Alton Webteam: December 2015
The Revd Steven Wild and Dr Jill Barber highlight the central significance of Emmanuel, 'God-with-us', and how we can encounter God through welcoming others.
The President's message:
Mary and Joseph were not rich people; Jesus was born in a stable. It was a busy time when the census was being taken and this young couple had little resources. I wonder if people saw them as someone I had a conversation with on the train recently did? They described the refugees at Calais as an 'inconvenience'. The kind innkeeper didn't treat this young couple as an inconvenience as others in Bethlehem did, but helped them in their time of need.
Emmanuel, 'God-with-us', is not selective to one particular class or type of person. No one is inconvenient to the God who is with us, His great grace reaches to all people whoever they are.
Jill Barber and I have both been blessed on our overseas journeys by being shown hospitality and care by some very poor people; the depth of care and love has made a profound impression on us.
This year one of our themes is Mission and Heritage. We cannot forget how many of the early Methodists were poor people: little in the bank but rich in faith. John Wesley wrote about social holiness — about being practical in your faith. As shown in the letter from James in the epistles, "faith without deeds is useless" (James 2:20). As early as 1740, not long after his own life-changing experience, John Wesley set out to make collections for the poor, he helped the unemployed, started a lending society, hospital visitations, a people's dispensary. He did all he could to feed and clothe the poor with organisations that seem quaint to us — 'The Female Childbed Linen Society' and 'The Strangers Friend Society'. This has always been part of our Methodist DNA.
The message of Emmanuel, 'God-with-us', is a message people need to hear. I sometimes think that the way my children behaved on Christmas morning is a parable of many people's attitude in society today. They would open lovely presents and then leave the present and start to play with the empty box or the wrapping paper! Many folk today are like that they miss out on the main point of Christmas — Jesus, Emmanuel, 'God-with-us' — and instead get taken up with the wrappings, the busyness, spending and overeating.
At Christmas there are great opportunities for local evangelism. It's such a good time to invite people to worship with you. When I was in Knutsford recently a lady came to faith who had got into conversation with one of the church ladies at the coffee morning. She'd said that she'd like to come to church and the Methodist lady arranged to pick her up in the car and sit with her in the service. Not all of us have a car but we can all invite someone and sit with them, a way of your church helping to bring someone to faith.
There is an energy in 'Emmanuel'. It is the ever-present God to whom none of us are an inconvenience but are loved and cherished.
The Vice-President's message:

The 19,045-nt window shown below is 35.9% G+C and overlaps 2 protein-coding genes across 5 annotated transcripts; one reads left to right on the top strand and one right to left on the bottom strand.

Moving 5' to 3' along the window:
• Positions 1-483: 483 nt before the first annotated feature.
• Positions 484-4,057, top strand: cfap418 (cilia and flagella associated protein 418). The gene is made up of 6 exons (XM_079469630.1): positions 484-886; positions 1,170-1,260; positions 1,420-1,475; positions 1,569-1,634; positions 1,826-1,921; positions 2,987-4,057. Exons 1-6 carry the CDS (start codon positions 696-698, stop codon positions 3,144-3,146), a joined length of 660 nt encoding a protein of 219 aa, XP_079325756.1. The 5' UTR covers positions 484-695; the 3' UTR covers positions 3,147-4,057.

As we've travelled around the Connexion and visited churches and communities in these islands and around the world, we have been welcomed, we have been fed, we have shared stories and we have encountered God in expected and unexpected ways. In the coming days as we once again celebrate the coming of the Christ-child, let us see beyond the wrappings and the tinsel — that can so easily disguise the true meaning and numb our senses — to encounter the one who is Emmanuel, 'God-with-us'.
In that first coming: there were journeys across country and across countries; there was the fearful experience of no welcome, no room; there was the dependence upon the ingenuity and sheer dogged determination of parents-to-be; there was the terrifying escape from tyrants and violence; there was the horror of news of those who didn't or couldn't escape; and there were days on the road heading into another land. This is the experience of our God coming among us and this is the experience of millions of people around the world today, tomorrow and in the coming days.
We have received welcome. Can we now be that prophetic people who seek to offer welcome, to challenge injustice and take steps, however small, to work for justice and peace in our communities and in our world? Part of that will be through generous giving to such things as All We Can: Methodist relief and development, and part of it will be opening hearts and lives to the stranger. The Enough campaign, launched by the Methodist Church with our partner Churches, calls on the government to ensure that the welfare state holds to its founding principles, and seeks to provide enough for a basic standard of living, so that every family and every child can survive and thrive. It will also involve being that prophetic voice, which can be so unpopular, that speaks out and gives voice to those who either have no voice or whose voice is silent.
As we reminded the Methodist Conference in our addresses we are called to find our voice and be a people of prayer, prophecy, protest and passion so that the Word may become flesh and dwell among us full of grace and truth.
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